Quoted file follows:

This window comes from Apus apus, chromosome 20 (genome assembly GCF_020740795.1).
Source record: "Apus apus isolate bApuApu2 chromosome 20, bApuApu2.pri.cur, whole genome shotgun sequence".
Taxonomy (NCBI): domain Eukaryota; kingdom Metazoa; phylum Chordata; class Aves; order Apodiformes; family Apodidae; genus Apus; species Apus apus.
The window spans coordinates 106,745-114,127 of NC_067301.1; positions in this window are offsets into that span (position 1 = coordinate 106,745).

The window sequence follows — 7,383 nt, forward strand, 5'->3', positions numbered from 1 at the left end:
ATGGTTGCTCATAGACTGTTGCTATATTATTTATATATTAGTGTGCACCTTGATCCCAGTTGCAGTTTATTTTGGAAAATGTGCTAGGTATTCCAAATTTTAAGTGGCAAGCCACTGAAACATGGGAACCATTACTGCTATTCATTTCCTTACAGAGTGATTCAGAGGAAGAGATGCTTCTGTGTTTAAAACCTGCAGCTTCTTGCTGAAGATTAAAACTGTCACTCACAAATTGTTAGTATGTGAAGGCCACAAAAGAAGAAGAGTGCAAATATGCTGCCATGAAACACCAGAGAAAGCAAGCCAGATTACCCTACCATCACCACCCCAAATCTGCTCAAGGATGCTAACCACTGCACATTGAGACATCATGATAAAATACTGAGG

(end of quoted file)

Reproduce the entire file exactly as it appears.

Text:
This window comes from Apus apus, chromosome 20 (genome assembly GCF_020740795.1).
Source record: "Apus apus isolate bApuApu2 chromosome 20, bApuApu2.pri.cur, whole genome shotgun sequence".
Taxonomy (NCBI): domain Eukaryota; kingdom Metazoa; phylum Chordata; class Aves; order Apodiformes; family Apodidae; genus Apus; species Apus apus.
The window spans coordinates 106,745-114,127 of NC_067301.1; positions in this window are offsets into that span (position 1 = coordinate 106,745).

The window sequence follows — 7,383 nt, forward strand, 5'->3', positions numbered from 1 at the left end:
ATGGTTGCTCATAGACTGTTGCTATATTATTTATATATTAGTGTGCACCTTGATCCCAGTTGCAGTTTATTTTGGAAAATGTGCTAGGTATTCCAAATTTTAAGTGGCAAGCCACTGAAACATGGGAACCATTACTGCTATTCATTTCCTTACAGAGTGATTCAGAGGAAGAGATGCTTCTGTGTTTAAAACCTGCAGCTTCTTGCTGAAGATTAAAACTGTCACTCACAAATTGTTAGTATGTGAAGGCCACAAAAGAAGAAGAGTGCAAATATGCTGCCATGAAACACCAGAGAAAGCAAGCCAGATTACCCTACCATCACCACCCCAAATCTGCTCAAGGATGCTAACCACTGCACATTGAGACATCATGATAAAATACTGAGG